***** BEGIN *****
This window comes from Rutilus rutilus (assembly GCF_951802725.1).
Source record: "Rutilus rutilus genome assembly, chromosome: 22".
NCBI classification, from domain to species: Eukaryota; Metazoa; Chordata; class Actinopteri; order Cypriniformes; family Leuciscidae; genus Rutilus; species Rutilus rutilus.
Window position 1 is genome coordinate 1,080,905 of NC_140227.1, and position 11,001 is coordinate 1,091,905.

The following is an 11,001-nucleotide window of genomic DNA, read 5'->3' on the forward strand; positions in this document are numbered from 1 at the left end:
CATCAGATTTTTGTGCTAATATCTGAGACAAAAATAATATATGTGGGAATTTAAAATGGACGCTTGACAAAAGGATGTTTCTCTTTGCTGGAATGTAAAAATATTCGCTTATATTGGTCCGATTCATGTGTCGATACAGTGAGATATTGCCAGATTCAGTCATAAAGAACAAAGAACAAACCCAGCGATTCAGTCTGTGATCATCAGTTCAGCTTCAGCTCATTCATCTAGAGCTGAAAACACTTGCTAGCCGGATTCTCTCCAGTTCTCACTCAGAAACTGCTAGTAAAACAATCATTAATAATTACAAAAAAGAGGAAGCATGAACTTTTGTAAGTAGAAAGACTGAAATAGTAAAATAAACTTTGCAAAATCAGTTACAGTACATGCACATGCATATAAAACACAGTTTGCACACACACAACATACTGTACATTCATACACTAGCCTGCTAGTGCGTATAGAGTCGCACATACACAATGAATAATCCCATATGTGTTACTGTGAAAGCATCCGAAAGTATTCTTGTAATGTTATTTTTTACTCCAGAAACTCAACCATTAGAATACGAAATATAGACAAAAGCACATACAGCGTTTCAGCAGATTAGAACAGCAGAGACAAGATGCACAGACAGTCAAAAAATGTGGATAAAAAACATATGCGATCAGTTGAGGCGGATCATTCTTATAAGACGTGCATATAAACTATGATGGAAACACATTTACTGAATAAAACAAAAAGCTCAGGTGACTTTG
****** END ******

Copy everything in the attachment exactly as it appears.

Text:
This window comes from Rutilus rutilus (assembly GCF_951802725.1).
Source record: "Rutilus rutilus genome assembly, chromosome: 22".
NCBI classification, from domain to species: Eukaryota; Metazoa; Chordata; class Actinopteri; order Cypriniformes; family Leuciscidae; genus Rutilus; species Rutilus rutilus.
Window position 1 is genome coordinate 1,080,905 of NC_140227.1, and position 11,001 is coordinate 1,091,905.

The following is an 11,001-nucleotide window of genomic DNA, read 5'->3' on the forward strand; positions in this document are numbered from 1 at the left end:
CATCAGATTTTTGTGCTAATATCTGAGACAAAAATAATATATGTGGGAATTTAAAATGGACGCTTGACAAAAGGATGTTTCTCTTTGCTGGAATGTAAAAATATTCGCTTATATTGGTCCGATTCATGTGTCGATACAGTGAGATATTGCCAGATTCAGTCATAAAGAACAAAGAACAAACCCAGCGATTCAGTCTGTGATCATCAGTTCAGCTTCAGCTCATTCATCTAGAGCTGAAAACACTTGCTAGCCGGATTCTCTCCAGTTCTCACTCAGAAACTGCTAGTAAAACAATCATTAATAATTACAAAAAAGAGGAAGCATGAACTTTTGTAAGTAGAAAGACTGAAATAGTAAAATAAACTTTGCAAAATCAGTTACAGTACATGCACATGCATATAAAACACAGTTTGCACACACACAACATACTGTACATTCATACACTAGCCTGCTAGTGCGTATAGAGTCGCACATACACAATGAATAATCCCATATGTGTTACTGTGAAAGCATCCGAAAGTATTCTTGTAATGTTATTTTTTACTCCAGAAACTCAACCATTAGAATACGAAATATAGACAAAAGCACATACAGCGTTTCAGCAGATTAGAACAGCAGAGACAAGATGCACAGACAGTCAAAAAATGTGGATAAAAAACATATGCGATCAGTTGAGGCGGATCATTCTTATAAGACGTGCATATAAACTATGATGGAAACACATTTACTGAATAAAACAAAAAGCTCAGGTGACTTTG